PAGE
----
- Figure drops 10 percent as bank adds to legal reserves
- Regulators are investigating `when-issued trading,' firm says
Goldman Sachs Group Inc. decreased its estimate for reasonably possible legal costs in excess of reserves by 10 percent to $5.3 billion, while adding to the list of trading activities regulators are investigating.
The third-quarter figure dropped from $5.9 billion three months earlier as the New York-based firm added $416 million to its legal reserves in the period, according to a Securities and Exchange Commission filing Tuesday. The estimate, which banks have been providing since SEC guidance on the matter in 2010, gives investors an idea of potential legal losses beyond reserves.
Goldman Sachs said the offering and auction of securities, as well as “when-issued trading,” were being probed. The company was among 22 financial companies accused of colluding to manipulate auctions of U.S. Treasuries in a July lawsuit filed by investors.
Goldman Sachs has added $2.1 billion to its legal reserves this year, almost as much as it set aside in the past three years combined. The costs dragged down the bank’s return on equity to 8.8 percent in the first nine months of this year, from 11 percent in the same period of 2014.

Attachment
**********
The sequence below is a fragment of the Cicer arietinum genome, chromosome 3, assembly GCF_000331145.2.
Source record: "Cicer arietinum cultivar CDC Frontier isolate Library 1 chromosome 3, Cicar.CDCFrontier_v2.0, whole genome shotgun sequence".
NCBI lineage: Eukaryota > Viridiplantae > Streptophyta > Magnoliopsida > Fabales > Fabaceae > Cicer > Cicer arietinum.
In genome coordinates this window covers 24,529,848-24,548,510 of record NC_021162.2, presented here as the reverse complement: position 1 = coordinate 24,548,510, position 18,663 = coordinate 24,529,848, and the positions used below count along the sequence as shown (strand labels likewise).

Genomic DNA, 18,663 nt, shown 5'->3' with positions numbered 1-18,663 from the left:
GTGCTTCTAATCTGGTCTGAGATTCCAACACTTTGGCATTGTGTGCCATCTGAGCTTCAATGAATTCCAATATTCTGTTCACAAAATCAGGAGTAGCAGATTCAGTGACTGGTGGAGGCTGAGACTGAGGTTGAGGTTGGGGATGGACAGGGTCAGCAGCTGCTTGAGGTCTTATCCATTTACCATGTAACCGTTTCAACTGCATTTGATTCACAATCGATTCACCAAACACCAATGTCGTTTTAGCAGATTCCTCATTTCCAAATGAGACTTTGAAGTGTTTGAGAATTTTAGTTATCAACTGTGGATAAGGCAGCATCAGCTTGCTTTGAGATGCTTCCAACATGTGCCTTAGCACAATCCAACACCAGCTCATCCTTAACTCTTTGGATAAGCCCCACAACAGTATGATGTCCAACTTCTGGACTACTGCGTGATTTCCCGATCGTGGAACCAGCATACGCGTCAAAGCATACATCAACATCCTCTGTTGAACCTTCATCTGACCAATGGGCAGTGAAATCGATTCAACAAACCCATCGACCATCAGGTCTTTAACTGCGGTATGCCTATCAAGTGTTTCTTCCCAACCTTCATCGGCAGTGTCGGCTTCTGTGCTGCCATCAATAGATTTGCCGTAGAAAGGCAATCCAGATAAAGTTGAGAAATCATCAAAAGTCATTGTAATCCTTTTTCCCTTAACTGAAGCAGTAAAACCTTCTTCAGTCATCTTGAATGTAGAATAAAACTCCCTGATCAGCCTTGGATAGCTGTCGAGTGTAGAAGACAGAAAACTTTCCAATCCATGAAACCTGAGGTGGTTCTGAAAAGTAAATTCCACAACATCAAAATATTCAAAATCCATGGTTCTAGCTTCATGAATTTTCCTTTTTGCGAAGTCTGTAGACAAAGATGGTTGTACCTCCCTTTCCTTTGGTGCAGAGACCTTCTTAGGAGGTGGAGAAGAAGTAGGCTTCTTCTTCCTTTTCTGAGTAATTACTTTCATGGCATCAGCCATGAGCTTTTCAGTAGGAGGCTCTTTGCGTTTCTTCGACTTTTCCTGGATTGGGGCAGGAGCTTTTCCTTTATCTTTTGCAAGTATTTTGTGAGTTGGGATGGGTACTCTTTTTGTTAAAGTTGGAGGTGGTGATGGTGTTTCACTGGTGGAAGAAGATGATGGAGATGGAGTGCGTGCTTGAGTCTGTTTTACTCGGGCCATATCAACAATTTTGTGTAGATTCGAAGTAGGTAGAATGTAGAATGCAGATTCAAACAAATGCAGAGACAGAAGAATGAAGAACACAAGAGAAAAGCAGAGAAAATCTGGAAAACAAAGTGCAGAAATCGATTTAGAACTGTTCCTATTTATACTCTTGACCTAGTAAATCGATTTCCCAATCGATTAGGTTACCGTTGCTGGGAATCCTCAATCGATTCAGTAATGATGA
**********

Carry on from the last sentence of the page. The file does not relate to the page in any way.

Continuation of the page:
Goldman Sachs has held talks with the U.S. Justice Department over a $2 billion to $3 billion settlement of a probe into its sales of mortgage bonds leading up to the financial crisis, a person with direct knowledge of the situation said in June. In the second quarter, the firm added costs that could arise from that probe to the possible losses estimate, contributing to a 55 percent jump from $3.8 billion at the end of March.
In August, Goldman Sachs agreed to pay $272 million to settle a lawsuit from investors in residential mortgage-backed securities and was one of five banks that agreed to settle U.S. investor suits over allegations of rigging the foreign-exchange market. The firm will also pay about $164 million in an accord to resolve accusations that a dozen big banks conspired to limit competition in the credit-default swaps market, according to people briefed on terms of the deal.